On top of that, his senior class of nearly 400 students elected him president. The 6-foot-2, 305-pound Baker used to fundraise for his senior prom by organizing bake sales or class parties.
Students and teachers regarded him as a leader in high school. Once during lunch, two girls were in a vicious fight, and a large crowd had gathered to check it out, said his guidance counselor, Cassandra Deedy, in a telephone interview. Baker pushed through the crowd, picked up one girl who had been beaten and carried her to the nurse's office, Deedy said. The fight dispersed.
"Chris was the first one who stepped up to do something to end it because it was not right," Deedy said. "That's the type of kid he is."
Or take the fact that he grew up in the church, shielded by his parents from the streets of nearby Hartford, where Baker said he has seen friends and relatives "fall through the cracks" of society. As a young child, he would stand in front of the congregation and help lead the choir. Baker later became a junior deacon and also sang in the choir at First Baptist Church in Bloomfield, Conn., he said.
By his own admission, Baker enjoys being the center of attention. And his outgoing nature played a role in his arrests because, he said, "I just like to be around people when things happen." He declined to comment specifically about the fights.
Baker has gone on walking through life at Penn State already convicted by some and handled very carefully by the football program.
It is clear that the off-the-field problems have also been difficult on the program. This type of situation leaves the university in a precarious spot: Do you allow the athlete, still innocent by law, to continue playing, or do you preemptively sever ties because of the negative publicity?
Baker said he still wants to remain at Penn State and hopes to rejoin the Lions even though he thinks he has been treated unfairly.
"It's always going to be a distraction because we're Penn State football players, and everything we do is going to be in the limelight and talked about a lot," Baker said. "But I don't think it was fair for me to get kicked off the team because if I'm a distraction, there are a whole lot of people who are a distraction as far as people getting DUIs and other people getting into fights and other stuff that happens. But nobody else has been kicked off the team. I've been kicked off, and I don't think that's fair. But things happen."
Linebacker Navorro Bowman and cornerback Knowledge Timmons have been kicked off the team for their link to the HUB fight. Safety Anthony Scirrotto, who police say helped orchestrate the April 1 Meridian fight, however, received no individual punishment from the team.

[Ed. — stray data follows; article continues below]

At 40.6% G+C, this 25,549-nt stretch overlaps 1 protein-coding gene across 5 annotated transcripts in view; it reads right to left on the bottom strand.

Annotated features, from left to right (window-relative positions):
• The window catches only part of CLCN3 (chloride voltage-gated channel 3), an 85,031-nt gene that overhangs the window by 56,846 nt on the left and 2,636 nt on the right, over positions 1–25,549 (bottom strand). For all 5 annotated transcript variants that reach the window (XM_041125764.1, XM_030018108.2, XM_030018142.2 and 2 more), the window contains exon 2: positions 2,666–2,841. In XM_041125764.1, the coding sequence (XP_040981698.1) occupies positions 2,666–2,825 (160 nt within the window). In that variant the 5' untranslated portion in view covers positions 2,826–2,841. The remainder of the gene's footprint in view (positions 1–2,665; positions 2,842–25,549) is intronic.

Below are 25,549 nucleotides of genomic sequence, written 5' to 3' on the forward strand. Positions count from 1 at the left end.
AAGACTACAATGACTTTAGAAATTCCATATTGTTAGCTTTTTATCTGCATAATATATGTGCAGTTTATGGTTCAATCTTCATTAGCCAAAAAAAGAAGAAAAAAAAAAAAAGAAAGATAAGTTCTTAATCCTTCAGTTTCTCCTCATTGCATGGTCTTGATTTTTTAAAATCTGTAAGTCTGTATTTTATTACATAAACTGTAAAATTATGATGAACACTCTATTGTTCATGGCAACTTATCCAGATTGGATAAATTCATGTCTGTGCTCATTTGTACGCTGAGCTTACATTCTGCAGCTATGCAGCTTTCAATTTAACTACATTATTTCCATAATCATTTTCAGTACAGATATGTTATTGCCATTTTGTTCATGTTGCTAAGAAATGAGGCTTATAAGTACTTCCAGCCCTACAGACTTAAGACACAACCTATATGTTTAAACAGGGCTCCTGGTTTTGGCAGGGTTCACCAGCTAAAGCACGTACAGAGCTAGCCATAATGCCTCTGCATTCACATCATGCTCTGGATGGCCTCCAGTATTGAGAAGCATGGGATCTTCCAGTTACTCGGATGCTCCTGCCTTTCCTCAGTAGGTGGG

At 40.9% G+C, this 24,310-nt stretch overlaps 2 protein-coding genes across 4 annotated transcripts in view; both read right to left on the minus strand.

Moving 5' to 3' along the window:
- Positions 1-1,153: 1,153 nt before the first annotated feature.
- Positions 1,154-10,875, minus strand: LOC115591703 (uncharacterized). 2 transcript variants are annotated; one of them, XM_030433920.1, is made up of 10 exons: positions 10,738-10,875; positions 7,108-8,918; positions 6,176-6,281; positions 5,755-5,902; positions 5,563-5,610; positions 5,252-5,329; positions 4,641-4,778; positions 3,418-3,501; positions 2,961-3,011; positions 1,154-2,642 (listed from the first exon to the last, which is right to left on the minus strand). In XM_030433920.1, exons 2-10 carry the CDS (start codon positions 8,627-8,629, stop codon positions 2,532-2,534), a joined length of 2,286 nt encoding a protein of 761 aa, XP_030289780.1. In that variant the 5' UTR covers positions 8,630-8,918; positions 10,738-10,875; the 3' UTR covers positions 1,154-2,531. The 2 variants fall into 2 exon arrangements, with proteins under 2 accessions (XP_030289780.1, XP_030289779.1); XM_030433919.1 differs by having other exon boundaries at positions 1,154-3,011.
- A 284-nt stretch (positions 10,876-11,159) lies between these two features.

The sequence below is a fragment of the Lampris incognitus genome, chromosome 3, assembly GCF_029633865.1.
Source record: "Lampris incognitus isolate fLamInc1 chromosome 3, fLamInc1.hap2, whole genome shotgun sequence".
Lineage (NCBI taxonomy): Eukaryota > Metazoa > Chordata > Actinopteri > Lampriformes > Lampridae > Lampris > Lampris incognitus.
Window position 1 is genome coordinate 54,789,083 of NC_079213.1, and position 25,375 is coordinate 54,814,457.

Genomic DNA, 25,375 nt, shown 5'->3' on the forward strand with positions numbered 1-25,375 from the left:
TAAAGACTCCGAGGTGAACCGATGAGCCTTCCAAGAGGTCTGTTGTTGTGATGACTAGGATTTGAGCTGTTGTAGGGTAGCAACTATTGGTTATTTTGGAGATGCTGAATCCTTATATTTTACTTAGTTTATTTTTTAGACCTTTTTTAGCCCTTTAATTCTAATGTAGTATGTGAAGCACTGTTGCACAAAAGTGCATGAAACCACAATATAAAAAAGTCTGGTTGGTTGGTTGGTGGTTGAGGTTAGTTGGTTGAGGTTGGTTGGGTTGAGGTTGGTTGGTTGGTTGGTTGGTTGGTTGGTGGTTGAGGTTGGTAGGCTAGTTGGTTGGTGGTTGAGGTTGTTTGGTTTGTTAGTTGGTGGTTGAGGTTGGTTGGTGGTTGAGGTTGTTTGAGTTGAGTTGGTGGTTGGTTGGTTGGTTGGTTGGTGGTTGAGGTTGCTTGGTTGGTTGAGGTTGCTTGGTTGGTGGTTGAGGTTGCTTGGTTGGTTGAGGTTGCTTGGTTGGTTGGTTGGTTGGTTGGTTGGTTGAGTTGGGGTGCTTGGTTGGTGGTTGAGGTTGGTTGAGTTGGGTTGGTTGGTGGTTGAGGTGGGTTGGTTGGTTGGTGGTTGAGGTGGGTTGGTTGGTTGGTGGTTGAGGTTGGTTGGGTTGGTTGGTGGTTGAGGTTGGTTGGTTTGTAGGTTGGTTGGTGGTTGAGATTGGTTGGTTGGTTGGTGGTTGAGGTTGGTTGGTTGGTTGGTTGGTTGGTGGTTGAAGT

Team spokesmen did not return phone messages seeking comment. Reached by phone, defensive coordinator Tom Bradley would not comment on Baker or his punishment.
Even if Penn State has publicly kept itself at arm's length from Baker since his second arrest, defensive line coach Larry Johnson Sr. has remained close to Baker. Baker said the two still talk frequently, and Johnson will often encourage him to pray and stay faithful. Johnson did not return phone messages about this article.
Baker said he has remained close with teammates and has grown particularly close with wide receiver Derrick Williams. In fact, Jackie Baker said Williams, at one point, called the family's Connecticut home to personally apologize and express sympathy for their situation.
Baker's family and friends believe his case has been handled unfairly by local authorities.
"That district attorney, he don't want the truth," Jackie Baker said. "He wants Chris Baker. He wants my son, Chris Baker."
Centre County District Attorney Michael Madeira declined to comment on the specifics of Baker's cases except to say in a telephone interview that his office handles all of its cases the same way and that all are entitled to a fair trial.
It is at the future trials that Baker is confident he will be vindicated.
"That's really going to be hard because sometimes you have to tell on your teammates, but at the same time, I have my own life to live, and I'm not going to accept punishment for something I didn't do for my teammates," Baker said. "Sometimes I feel like my teammates are sitting back and watching me go through this, and they think nothing is going to happen to them.
"At the end of the day, the people that are sitting back watching me go down the drain are going to be the people in my situation when it's all said and done with."